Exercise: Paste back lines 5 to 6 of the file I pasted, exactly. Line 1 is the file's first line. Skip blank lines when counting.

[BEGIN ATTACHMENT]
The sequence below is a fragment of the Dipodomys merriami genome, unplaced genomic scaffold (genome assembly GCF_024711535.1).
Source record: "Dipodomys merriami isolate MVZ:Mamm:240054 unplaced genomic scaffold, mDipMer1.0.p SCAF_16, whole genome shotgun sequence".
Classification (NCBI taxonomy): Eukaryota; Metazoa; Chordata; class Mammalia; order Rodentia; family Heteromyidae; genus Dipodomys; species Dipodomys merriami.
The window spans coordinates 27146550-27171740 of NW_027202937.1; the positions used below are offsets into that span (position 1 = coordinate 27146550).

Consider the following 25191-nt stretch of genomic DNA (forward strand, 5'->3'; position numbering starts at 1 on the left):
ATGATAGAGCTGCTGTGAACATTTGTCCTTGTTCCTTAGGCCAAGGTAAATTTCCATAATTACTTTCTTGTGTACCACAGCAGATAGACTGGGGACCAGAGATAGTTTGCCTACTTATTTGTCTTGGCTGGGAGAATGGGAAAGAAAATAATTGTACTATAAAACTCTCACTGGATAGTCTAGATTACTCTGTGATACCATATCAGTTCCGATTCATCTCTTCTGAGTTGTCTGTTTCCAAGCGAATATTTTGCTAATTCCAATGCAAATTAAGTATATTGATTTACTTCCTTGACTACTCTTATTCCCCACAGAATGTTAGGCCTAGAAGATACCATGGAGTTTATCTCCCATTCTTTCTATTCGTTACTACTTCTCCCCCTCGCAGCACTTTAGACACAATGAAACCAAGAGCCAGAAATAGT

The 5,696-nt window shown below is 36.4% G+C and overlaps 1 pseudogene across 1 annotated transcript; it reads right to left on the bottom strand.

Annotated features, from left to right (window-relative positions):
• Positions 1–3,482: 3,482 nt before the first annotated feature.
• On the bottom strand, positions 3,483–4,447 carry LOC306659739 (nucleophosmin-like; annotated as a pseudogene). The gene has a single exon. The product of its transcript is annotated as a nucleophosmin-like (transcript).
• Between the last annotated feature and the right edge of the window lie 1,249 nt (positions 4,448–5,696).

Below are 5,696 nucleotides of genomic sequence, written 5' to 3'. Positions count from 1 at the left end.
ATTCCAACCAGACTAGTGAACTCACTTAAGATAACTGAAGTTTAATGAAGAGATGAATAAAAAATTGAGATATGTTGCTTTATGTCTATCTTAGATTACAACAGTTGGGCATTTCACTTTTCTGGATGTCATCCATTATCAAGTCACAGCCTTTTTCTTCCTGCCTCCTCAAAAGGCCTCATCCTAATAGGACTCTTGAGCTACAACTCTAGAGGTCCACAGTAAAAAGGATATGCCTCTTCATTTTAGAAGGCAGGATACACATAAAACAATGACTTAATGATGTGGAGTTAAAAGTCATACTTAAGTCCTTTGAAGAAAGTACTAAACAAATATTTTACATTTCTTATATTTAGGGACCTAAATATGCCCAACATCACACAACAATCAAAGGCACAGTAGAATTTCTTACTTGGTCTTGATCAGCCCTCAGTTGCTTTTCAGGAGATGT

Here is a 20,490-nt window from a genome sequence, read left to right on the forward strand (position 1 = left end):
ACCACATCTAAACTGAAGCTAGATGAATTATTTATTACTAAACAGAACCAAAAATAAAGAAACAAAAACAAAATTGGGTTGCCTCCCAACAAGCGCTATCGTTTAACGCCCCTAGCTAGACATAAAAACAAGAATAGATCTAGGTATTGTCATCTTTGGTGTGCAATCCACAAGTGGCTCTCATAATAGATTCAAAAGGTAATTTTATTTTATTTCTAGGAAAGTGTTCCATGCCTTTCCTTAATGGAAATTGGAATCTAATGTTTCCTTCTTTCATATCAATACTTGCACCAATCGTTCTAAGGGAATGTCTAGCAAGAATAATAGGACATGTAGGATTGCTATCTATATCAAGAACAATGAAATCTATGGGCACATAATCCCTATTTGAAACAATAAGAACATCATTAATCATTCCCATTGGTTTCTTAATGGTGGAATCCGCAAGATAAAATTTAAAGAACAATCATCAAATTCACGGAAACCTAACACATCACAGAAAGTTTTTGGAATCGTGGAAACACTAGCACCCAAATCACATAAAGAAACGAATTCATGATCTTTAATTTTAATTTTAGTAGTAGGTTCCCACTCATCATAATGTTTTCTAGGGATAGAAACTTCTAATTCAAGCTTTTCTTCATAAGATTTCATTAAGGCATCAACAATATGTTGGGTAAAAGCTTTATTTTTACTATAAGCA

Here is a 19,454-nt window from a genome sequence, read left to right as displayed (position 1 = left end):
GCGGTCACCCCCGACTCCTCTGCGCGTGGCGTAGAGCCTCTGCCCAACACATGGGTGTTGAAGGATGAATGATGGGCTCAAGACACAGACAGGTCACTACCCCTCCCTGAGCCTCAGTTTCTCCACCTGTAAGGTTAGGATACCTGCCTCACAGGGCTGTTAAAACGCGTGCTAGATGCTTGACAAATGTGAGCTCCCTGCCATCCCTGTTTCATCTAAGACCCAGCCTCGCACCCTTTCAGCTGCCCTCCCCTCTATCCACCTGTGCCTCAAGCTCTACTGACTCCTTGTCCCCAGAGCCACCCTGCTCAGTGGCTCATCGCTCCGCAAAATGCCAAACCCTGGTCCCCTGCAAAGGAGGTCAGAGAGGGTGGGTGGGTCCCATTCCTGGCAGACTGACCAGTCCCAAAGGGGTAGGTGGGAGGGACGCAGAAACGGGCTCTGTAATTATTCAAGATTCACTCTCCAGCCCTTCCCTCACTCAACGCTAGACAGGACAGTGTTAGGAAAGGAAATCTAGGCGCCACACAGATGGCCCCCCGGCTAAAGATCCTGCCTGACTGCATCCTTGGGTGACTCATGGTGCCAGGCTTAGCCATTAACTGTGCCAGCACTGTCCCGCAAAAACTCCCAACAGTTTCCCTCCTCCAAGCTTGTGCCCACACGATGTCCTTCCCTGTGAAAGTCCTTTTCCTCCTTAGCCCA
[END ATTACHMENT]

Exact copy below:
Consider the following 25191-nt stretch of genomic DNA (forward strand, 5'->3'; position numbering starts at 1 on the left):
ATGATAGAGCTGCTGTGAACATTTGTCCTTGTTCCTTAGGCCAAGGTAAATTTCCATAATTACTTTCTTGTGTACCACAGCAGATAGACTGGGGACCAGAGATAGTTTGCCTACTTATTTGTCTTGGCTGGGAGAATGGGAAAGAAAATAATTGTACTATAAAACTCTCACTGGATAGTCTAGATTACTCTGTGATACCATATCAGTTCCGATTCATCTCTTCTGAGTTGTCTGTTTCCAAGCGAATATTTTGCTAATTCCAATGCAAATTAAGTATATTGATTTACTTCCTTGACTACTCTTATTCCCCACAGAATGTTAGGCCTAGAAGATACCATGGAGTTTATCTCCCATTCTTTCTATTCGTTACTACTTCTCCCCCTCGCAGCACTTTAGACACAATGAAACCAAGAGCCAGAAATAGT